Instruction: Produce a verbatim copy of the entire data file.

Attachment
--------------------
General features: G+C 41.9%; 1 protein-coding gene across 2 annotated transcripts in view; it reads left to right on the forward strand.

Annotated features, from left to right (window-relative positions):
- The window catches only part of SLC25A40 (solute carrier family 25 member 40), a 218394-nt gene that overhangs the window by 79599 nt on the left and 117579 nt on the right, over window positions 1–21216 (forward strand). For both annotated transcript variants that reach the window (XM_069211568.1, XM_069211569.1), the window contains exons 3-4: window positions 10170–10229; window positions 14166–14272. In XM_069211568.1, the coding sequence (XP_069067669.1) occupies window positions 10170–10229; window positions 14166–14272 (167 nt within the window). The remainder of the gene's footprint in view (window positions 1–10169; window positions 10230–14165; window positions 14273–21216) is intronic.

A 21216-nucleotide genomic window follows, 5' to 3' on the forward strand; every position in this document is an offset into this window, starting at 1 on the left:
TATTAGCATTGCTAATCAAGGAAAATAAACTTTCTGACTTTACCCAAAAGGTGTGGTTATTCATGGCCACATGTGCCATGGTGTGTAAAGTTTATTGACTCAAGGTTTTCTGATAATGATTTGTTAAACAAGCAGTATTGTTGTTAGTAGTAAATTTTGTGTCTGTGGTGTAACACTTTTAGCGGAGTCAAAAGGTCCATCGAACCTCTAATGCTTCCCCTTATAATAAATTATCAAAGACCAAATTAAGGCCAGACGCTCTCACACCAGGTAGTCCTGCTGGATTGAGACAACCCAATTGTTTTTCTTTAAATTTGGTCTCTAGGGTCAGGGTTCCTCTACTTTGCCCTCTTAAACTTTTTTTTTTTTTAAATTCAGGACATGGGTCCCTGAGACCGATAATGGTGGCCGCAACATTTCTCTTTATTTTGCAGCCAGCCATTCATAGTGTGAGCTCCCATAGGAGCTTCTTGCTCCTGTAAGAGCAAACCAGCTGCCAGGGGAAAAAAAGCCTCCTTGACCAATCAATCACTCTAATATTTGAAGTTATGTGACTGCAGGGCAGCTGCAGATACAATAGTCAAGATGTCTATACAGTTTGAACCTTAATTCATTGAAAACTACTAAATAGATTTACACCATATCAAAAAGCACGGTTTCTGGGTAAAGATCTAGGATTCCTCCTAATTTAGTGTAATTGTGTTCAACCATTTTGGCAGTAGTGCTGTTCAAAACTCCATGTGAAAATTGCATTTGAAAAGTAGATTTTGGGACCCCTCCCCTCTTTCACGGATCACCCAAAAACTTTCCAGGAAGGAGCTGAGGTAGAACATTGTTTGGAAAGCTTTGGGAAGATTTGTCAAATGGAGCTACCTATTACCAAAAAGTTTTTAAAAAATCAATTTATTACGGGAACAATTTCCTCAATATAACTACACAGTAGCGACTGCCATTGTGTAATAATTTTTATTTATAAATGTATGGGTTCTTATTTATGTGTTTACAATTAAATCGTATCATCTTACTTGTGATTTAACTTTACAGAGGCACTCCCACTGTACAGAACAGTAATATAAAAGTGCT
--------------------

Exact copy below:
General features: G+C 41.9%; 1 protein-coding gene across 2 annotated transcripts in view; it reads left to right on the forward strand.

Annotated features, from left to right (window-relative positions):
- The window catches only part of SLC25A40 (solute carrier family 25 member 40), a 218394-nt gene that overhangs the window by 79599 nt on the left and 117579 nt on the right, over window positions 1–21216 (forward strand). For both annotated transcript variants that reach the window (XM_069211568.1, XM_069211569.1), the window contains exons 3-4: window positions 10170–10229; window positions 14166–14272. In XM_069211568.1, the coding sequence (XP_069067669.1) occupies window positions 10170–10229; window positions 14166–14272 (167 nt within the window). The remainder of the gene's footprint in view (window positions 1–10169; window positions 10230–14165; window positions 14273–21216) is intronic.

A 21216-nucleotide genomic window follows, 5' to 3' on the forward strand; every position in this document is an offset into this window, starting at 1 on the left:
TATTAGCATTGCTAATCAAGGAAAATAAACTTTCTGACTTTACCCAAAAGGTGTGGTTATTCATGGCCACATGTGCCATGGTGTGTAAAGTTTATTGACTCAAGGTTTTCTGATAATGATTTGTTAAACAAGCAGTATTGTTGTTAGTAGTAAATTTTGTGTCTGTGGTGTAACACTTTTAGCGGAGTCAAAAGGTCCATCGAACCTCTAATGCTTCCCCTTATAATAAATTATCAAAGACCAAATTAAGGCCAGACGCTCTCACACCAGGTAGTCCTGCTGGATTGAGACAACCCAATTGTTTTTCTTTAAATTTGGTCTCTAGGGTCAGGGTTCCTCTACTTTGCCCTCTTAAACTTTTTTTTTTTTTAAATTCAGGACATGGGTCCCTGAGACCGATAATGGTGGCCGCAACATTTCTCTTTATTTTGCAGCCAGCCATTCATAGTGTGAGCTCCCATAGGAGCTTCTTGCTCCTGTAAGAGCAAACCAGCTGCCAGGGGAAAAAAAGCCTCCTTGACCAATCAATCACTCTAATATTTGAAGTTATGTGACTGCAGGGCAGCTGCAGATACAATAGTCAAGATGTCTATACAGTTTGAACCTTAATTCATTGAAAACTACTAAATAGATTTACACCATATCAAAAAGCACGGTTTCTGGGTAAAGATCTAGGATTCCTCCTAATTTAGTGTAATTGTGTTCAACCATTTTGGCAGTAGTGCTGTTCAAAACTCCATGTGAAAATTGCATTTGAAAAGTAGATTTTGGGACCCCTCCCCTCTTTCACGGATCACCCAAAAACTTTCCAGGAAGGAGCTGAGGTAGAACATTGTTTGGAAAGCTTTGGGAAGATTTGTCAAATGGAGCTACCTATTACCAAAAAGTTTTTAAAAAATCAATTTATTACGGGAACAATTTCCTCAATATAACTACACAGTAGCGACTGCCATTGTGTAATAATTTTTATTTATAAATGTATGGGTTCTTATTTATGTGTTTACAATTAAATCGTATCATCTTACTTGTGATTTAACTTTACAGAGGCACTCCCACTGTACAGAACAGTAATATAAAAGTGCT